The Toyota Hilux is hugely popular, not just in the UK but across the world. Synonymous with the word ‘pickup’ it’s recently been given a bit of a makeover. Vanarama’s Van Expert Tim Cattlin takes a look at what’s new...
It’s probably been around a lot longer than you think. Believe it or not the Toyota Hilux started life back in 1968 and the name is derived from the words ‘high’ and ‘luxury’. The latest version from the Japanese manufacturer bears little, if any resemblance to the truck that appeared over 50 years ago and it continues to offer a tough, rugged but comfortable and well equipped solution to those who need a truck for work, pleasure or both.
We’re not looking at an all-new truck here, more of a light refresh but with 1 major change under the bonnet. Due to the double cab pickups popularity with the dual purpose or leisure user (and, being a bit more car like than your conventional commercial vehicle) manufacturers tend to update them more regularly than vans, all intended to keep up with the competition and for them to remain appealing to those looking to buy or lease a new pickup truck.
What’s New On The Outside?
Designers are perhaps a bit limited on what exterior changes they can make on a ‘mid-cycle’ refresh, so, unsurprisingly the most noticeable change is to the front end. The latest Hilux has a 3 dimensional grille and bumper which the manufacturer claims ‘increases its road presence and strong stature’. They’ve also added some LED lights to both the front and rear on the higher trim models and there are some new, black 18” alloy wheels on offer.
And There’s A New Engine?
If there has ever been 1, perhaps justifiable criticism of the Hilux, it’s probably around the lack of engine choice. Previously, you only had 1 option, a 2.4 litre diesel unit with an output of 150hp. Compare this to all the other pickups on the market and it’s clear that Toyota needed to up their game to be competitive. Enter stage left, the 2021 Hilux. Whilst the original power unit remains available, you can now specify a 2.8 litre unit which produces a very healthy 204hp. It also offers a whopping 500nm of torque, really useful when operating in tough, off-road conditions or when towing.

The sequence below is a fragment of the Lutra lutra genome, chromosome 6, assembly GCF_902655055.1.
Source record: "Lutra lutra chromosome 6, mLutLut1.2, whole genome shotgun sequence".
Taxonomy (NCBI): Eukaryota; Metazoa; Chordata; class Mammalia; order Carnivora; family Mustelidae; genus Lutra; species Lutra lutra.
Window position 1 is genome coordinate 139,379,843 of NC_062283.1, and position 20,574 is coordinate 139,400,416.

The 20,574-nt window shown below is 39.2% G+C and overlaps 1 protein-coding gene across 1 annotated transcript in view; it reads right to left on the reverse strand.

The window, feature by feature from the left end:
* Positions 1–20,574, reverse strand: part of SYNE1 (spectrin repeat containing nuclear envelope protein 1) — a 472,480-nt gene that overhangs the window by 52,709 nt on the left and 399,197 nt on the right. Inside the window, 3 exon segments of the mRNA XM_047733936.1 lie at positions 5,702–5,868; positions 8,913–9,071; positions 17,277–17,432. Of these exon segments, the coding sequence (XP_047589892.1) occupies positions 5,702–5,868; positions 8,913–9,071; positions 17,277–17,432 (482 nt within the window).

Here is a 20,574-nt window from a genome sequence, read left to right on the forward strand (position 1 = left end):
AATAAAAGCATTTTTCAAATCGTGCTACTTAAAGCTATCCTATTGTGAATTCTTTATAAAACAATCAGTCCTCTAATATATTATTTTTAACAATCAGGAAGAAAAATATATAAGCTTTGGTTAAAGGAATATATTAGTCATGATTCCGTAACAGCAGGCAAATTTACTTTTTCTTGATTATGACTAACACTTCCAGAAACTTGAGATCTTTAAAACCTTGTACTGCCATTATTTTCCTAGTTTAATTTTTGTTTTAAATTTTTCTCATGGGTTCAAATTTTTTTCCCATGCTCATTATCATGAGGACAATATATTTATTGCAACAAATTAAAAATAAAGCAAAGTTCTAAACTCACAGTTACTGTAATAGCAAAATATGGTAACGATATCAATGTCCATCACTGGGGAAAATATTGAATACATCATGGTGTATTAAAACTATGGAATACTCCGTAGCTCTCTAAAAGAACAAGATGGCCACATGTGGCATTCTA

A 6-speed manual gearbox is standard, and the automatic transmission with the same number of ratios has been upgraded with ‘an expanded lock-up range’ (whatever that is).
What’s Fuel Economy And Co2 Like?
It might come as a surprise, but the new 2.8 litre engine with a manual gearbox is the most economical Hilux of them all, with official WLTP figures of 31.3 to 33.2mpg. It’s also got the lowest Co2 emissions at 224-236 g/km.
How Does The Range Stack Up Now?
It’s basically unchanged. You can still get single, extra (a halfway house with half width rear doors and rear seats, which might not be great for adults on a long journey) and double cab versions. Trim levels are Active, Icon, Invincible and Invincible X. There’s also the AT35 version, the ultimate Hilux designed by Icelandic off road specialists Arctic Trucks. Based on Invincible X trim it’s really quite something...
What’s New In The Cab?
The main difference is the addition of a new, 8.0” multimedia screen using the Toyota Touch 2 system. It now includes the Apple CarPlay and Android Auto smartphone integration, which is fast becoming standard equipment across most car and commercial vehicle ranges.